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Get your trek on: 2017 Trillian tre — day four and five

23 March, 2017

Words: Liane Clarke Photos: Liane Clarke, Jacqui Madelin Video: Black Magic Media

Over the past 27 years, those involved in the Trillian Trek charity rally (formerly the Variety Bash) have been up and down the country many, many times over. Every Trekker has their favourite bit of road, some fancy the gravel, some like long stretches of straight and some love the winding country roads. 

And in a league of its own, at least for us amateurs, is a burn down 90-mile beach.

But let’s not get ahead of ourselves — day four of the Trillian Trek saw grants to a handful of extremely deserving kiddies and young people; a ferry across the harbour from Rawene; a community project in the afternoon; and an early finish at Taipa beach front for some light refreshments.

Usually on the week-long non-competitive rally, it’s a different town each night as we try to visit as many communities as possible. This year the charity convoy stayed two nights in Taipa, just east of Kaitaia, the perfect day-trip base to hit Cape Reinga and 90-mile. 

Amusingly all the cars that attempted the 90-mile beach stage of the route on day five got stuck — most before they even got to the actual beach. Luckily a couple of the fire engines in the pack had already gone through with their five and six person crews who were then co- opted into assisting the little guys! 

It was barely organised chaos for a good hour as Trekkers pushed and pulled vehicles out of the sand, including a couple of tourists in a Toyota Yaris who saw all the Trek vehicles attempting the sand and figured they’d be okay — they weren’t. 

They somewhat reluctantly gave up their keys as it was clear they had never been in a car stuck in the sand before and were confused about the need to be in an actual gear and not neutral to speed the process along.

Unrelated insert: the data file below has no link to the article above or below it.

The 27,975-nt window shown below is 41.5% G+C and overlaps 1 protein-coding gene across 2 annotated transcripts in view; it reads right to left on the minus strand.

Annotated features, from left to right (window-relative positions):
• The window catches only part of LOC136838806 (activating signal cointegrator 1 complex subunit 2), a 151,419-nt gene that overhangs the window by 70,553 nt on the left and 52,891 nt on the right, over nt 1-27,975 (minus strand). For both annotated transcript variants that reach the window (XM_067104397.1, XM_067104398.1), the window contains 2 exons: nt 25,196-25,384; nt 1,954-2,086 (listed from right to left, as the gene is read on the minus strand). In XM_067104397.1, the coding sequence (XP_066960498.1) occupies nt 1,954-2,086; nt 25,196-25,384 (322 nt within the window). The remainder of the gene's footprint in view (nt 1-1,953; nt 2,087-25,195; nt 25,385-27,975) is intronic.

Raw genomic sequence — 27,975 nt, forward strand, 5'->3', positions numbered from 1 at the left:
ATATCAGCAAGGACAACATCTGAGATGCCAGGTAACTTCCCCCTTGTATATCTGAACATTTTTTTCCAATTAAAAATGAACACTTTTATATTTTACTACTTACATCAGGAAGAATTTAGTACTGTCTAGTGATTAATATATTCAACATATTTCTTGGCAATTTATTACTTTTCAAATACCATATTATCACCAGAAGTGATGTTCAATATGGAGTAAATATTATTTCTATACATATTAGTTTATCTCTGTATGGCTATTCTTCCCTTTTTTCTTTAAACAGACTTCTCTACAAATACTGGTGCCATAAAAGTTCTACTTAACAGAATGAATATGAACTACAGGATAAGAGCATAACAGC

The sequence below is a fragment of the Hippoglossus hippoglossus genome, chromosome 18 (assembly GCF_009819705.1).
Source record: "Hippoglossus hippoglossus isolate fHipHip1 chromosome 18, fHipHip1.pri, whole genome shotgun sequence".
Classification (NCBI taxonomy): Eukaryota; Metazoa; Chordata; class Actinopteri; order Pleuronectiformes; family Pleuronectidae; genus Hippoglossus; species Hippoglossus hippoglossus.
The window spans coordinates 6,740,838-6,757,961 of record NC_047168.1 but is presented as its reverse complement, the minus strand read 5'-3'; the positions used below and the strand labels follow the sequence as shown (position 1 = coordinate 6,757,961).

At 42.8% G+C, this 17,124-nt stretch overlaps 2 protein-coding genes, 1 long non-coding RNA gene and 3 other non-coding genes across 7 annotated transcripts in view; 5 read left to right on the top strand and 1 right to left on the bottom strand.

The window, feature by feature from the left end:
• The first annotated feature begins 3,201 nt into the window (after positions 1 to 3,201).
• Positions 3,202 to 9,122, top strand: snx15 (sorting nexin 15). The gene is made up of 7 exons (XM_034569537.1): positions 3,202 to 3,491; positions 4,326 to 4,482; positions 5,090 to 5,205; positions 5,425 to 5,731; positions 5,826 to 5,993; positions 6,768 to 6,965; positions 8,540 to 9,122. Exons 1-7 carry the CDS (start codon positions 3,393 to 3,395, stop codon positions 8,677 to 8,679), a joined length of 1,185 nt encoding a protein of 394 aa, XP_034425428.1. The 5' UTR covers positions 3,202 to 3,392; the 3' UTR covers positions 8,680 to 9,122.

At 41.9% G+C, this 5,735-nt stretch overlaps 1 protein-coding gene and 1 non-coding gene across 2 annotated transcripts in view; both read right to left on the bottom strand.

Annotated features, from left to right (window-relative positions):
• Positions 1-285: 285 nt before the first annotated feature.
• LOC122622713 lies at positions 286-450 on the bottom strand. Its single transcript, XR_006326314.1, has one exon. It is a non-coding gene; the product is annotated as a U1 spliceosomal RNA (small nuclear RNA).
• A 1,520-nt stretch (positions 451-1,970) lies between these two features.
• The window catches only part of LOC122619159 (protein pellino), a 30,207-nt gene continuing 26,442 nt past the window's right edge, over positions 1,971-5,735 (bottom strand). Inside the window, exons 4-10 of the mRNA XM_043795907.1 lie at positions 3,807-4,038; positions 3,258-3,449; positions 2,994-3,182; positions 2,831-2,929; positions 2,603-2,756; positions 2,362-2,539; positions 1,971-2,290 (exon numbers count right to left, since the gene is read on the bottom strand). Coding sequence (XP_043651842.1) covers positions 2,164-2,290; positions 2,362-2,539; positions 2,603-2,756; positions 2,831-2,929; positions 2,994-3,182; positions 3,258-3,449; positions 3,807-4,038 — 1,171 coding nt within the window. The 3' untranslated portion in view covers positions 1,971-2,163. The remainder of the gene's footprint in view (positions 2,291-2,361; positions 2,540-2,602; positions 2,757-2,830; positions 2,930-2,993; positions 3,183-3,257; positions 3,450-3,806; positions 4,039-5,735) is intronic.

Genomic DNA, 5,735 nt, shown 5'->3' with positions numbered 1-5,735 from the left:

Once everyone had made it to the beach the pure joy of driving took over and the cars and fire engines of the Trek sped along beside each other enjoying the low tide, the firm sand, and the beautiful Northland afternoon. 

Heading back along State Highway 1, we were reminded that you don’t have to be driving it to love a vehicle, it doesn’t even have to be roadworthy. Dakota (10) and Onyx (9) cannot remember a time when this 1950(ish) Leyland Comet Bus was not parked outside their neighbour’s house. They’ve played in it, on it and around it all their lives. The kids love the ‘Aroha Bus’ and they were very proud to show us around it. They also reckon it still runs … 

Official route of the 2017 Trillian Trek:
19th March Day 1 — Matamata to Orewa
20th March Day 2 — Orewa to Dargaville
21st March Day 3 — Dargaville to Omapere
22nd March Day 4 — Omapere to Taipa/Coopers Beach
23rd March Day 5 — Taipa to Taipa
24th March Day 6 — Taipa to Russell
25th March Day 7 —  Russell to Whangarei

For more information about this event, or how you can support Kiwi kids by donating, head to trekevents.co.nz or visit the Trillian Trek Facebook page

Becoming fond of Fords part two – happy times with Escorts

In part one of this Ford-flavoured trip down memory lane I recalled a sad and instructive episode when I learned my shortcomings as a car tuner, something that tainted my appreciation of Mk2 Ford Escort vans in particular. Prior to that I had a couple of other Ford entanglements of slightly more redeeming merit. There were two Mk1 Escorts I had got my hands on: a 1972 1300 XL belonging to my father and a later, end-of-line, English-assembled 1974 1100, which my partner and I bought from Panmure Motors Ford in Auckland in 1980. Both those cars were the high water mark of my relationship with the Ford Motor Co. I liked the Mk1 Escorts. They were nice, nippy, small cars, particularly the 1300, which handled really well, and had a very precise gearbox for the time.
Images of Jim Richards in the Carney Racing Williment-built Twin Cam Escort and Paul Fahey in the Alan Mann–built Escort FVA often loomed in my imagination when I was driving these Mk1 Escorts — not that I was under any illusion of comparable driving skills, but they had to be having just as much fun as I was steering the basic versions of these projectiles.

Fear and loathing the blue oval – part one

The slogan went something like ‘There’s a Ford in your future’. ‘Bugger off!’ were always the words that sprung to my mind. Ford and I have never really got on in the manner of many of my friends, so I’d say my relationship to the brand was distant. The accelerating blur of passing time has helpfully blanketed memories of a few Ford encounters which I probably wanted to forget but I have to admit, now I look at them, they are re-appearing through the mists of time. What comes to mind more readily, to quote some uncharitable wit, is that the letters Ford could stand for ‘fix or repair daily’. Still, I have to ’fess up, there were several Fords in my past.